In 3D printing, the ink (a plastic material – some are biodegradable materials and others are not) is heated to very high temperatures. It turns into a semi solid state and is forced out through a very small nozzle. Once outside the nozzle, this ink solidifies on the printer plate. Over time, structures are made by progressively adding small amounts of material over the solidified ink.
Aerospace industry uses 3D printing in making pats of airplanes. In New York, a fashion designer launched her collection last year in 3D printed fabric and clothes. Prosthetic limbs, engineered tissues, scaffolds are being made using a 3D printer! I am so much more thrilled to just see how the landscape is going to change in the future.
Meanwhile, here at Penn, I have seen students make use of the printers to make usable parts for various scientific experiments. We’ve printed keepsakes, cheer plates, a bust of Stalin, Honeycomb structure, switch, miniature tables, houses, nameplates, cups, chains, a flower pot, a pen stand and a key ring so far.
So, have you used our Makerbot printers yet? What are you going to print? Write to us if you would like to use the printers for your projects.
For more information about how to request a print job on the Makerbots check out our 3D printing page.
Check out our latest jobs on Penn Libraries Flickr Album.
In her class, ENGL 122 — Making Comics, taught in the Library’s Collaborative Classroom , Penn English Professor JC Cloutier and cartoonist Rob Berry “expose students to the unique language of visual storytelling popularly referred to as comics or graphic novels.” See the course website at https://makingcomicsatupenn.wordpress.com/.
“I’ll be a middle school English teacher next year,” Catie said, “and I wanted to learn more about different forms so that I’ll be able to help my students who are more visually oriented.”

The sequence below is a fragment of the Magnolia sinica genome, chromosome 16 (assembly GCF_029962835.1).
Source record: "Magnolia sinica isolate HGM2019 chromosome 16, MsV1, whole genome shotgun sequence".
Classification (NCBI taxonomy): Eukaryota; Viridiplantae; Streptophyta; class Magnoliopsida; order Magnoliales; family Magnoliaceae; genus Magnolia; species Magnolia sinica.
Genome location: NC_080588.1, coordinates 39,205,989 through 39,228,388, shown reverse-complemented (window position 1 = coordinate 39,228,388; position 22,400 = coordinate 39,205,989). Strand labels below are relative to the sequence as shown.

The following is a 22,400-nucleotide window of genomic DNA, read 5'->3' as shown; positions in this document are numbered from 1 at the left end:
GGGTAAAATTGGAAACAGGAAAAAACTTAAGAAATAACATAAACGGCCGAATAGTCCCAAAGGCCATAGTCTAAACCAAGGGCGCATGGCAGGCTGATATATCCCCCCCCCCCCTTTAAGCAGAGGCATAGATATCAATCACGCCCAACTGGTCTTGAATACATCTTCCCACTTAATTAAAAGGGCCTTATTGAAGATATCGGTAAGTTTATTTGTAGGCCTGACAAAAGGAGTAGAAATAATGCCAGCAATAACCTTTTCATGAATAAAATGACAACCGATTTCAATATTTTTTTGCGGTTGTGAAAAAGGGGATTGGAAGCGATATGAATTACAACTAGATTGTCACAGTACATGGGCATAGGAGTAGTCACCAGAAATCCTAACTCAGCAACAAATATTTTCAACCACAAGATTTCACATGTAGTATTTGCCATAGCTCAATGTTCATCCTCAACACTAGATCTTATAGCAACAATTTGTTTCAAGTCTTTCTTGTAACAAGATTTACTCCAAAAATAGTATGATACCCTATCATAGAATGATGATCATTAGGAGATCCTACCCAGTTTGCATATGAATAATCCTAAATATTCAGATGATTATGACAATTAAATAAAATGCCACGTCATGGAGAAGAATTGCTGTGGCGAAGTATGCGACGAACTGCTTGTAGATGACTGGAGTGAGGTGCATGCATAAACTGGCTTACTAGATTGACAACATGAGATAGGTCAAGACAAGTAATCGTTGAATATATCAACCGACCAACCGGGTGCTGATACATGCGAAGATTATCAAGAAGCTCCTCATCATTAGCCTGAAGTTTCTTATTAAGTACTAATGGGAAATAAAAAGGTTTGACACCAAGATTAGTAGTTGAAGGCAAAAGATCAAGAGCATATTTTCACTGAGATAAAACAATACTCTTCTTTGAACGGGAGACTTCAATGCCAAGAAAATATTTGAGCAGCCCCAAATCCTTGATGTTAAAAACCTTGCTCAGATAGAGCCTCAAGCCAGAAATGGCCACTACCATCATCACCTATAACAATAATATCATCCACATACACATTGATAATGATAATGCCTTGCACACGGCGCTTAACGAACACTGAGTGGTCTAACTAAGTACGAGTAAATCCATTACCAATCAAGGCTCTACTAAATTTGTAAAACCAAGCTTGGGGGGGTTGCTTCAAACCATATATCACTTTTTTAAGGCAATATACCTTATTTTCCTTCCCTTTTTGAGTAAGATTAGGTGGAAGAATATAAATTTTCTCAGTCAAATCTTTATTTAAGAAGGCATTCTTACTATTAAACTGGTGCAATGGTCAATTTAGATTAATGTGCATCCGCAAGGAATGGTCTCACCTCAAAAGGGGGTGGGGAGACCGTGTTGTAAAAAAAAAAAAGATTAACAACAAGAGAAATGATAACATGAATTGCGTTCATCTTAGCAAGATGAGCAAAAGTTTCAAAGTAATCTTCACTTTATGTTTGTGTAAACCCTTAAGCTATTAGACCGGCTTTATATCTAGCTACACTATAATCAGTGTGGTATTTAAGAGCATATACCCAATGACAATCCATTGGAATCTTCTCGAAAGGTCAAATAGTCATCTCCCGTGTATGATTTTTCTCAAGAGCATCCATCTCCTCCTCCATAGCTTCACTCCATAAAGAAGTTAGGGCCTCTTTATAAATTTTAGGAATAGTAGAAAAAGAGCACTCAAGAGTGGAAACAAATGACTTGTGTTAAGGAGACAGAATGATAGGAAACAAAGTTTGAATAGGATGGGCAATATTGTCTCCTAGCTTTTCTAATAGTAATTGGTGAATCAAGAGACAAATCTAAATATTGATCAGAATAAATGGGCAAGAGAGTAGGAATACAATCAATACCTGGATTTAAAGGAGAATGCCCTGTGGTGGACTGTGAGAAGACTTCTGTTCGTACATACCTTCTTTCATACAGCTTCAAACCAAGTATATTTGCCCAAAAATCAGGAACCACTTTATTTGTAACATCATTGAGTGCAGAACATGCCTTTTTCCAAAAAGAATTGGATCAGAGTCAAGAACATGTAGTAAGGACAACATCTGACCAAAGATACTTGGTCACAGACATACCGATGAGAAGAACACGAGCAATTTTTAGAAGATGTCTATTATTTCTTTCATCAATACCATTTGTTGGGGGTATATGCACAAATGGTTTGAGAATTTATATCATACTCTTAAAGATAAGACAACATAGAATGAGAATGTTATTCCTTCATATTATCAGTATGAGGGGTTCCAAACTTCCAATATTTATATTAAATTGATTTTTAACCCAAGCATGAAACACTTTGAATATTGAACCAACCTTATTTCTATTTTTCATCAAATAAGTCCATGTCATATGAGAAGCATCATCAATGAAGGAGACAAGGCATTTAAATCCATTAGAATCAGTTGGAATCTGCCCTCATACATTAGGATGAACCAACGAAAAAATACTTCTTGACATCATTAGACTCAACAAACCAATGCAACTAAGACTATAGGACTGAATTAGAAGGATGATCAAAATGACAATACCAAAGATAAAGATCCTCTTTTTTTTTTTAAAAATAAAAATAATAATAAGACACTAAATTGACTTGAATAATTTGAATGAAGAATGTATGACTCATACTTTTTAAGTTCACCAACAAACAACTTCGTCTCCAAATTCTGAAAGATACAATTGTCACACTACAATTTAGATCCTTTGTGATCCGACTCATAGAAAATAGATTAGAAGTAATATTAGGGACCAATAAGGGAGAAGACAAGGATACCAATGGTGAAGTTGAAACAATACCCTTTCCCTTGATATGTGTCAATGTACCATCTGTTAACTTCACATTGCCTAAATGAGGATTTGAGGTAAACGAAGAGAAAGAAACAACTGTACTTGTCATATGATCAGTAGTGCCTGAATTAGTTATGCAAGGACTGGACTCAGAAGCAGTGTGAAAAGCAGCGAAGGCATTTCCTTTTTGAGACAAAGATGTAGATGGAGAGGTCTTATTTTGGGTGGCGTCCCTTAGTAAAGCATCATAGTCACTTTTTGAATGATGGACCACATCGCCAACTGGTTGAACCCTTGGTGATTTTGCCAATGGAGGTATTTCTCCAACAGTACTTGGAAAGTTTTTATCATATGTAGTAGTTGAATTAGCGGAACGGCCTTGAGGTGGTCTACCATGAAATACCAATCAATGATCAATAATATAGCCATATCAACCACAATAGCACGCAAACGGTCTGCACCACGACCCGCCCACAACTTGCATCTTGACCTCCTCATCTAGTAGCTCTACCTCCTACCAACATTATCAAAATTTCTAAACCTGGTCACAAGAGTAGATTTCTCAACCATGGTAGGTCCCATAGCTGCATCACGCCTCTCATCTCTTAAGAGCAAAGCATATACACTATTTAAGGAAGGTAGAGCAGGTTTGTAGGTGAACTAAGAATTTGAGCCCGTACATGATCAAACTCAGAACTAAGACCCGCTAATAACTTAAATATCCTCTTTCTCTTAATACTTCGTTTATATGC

Their final project is to create a full 25-page comic, which is no mean feat. Catie (along with her partners Anthony and Chang) are making a comic called “Roomies” about 3 roommates trying to live together, with all of the typical problems that brings, but she says they they also “mixed in some cult activity.”
The final comics are due in a week! I’m really looking forward to seeing the final product!
p.s. Penn and the Penn Libraries are no strangers to making comics. Check out the events and exhibits we had during The Year of the Comic
Lahari Uppuluri is an international student from India, working towards her masters degree in nano-technology. As a graduate intern at the WIC and EC, Lahari teaches workshops on Google Tools and PowerPoint. This is her first PennWIC post.
It is admissions season again and quite a few people have been getting in touch with me to know what Penn is like to be at. I thought I should document my experience as a newbie here before it gets too old. So here’s what I went through in my first semester: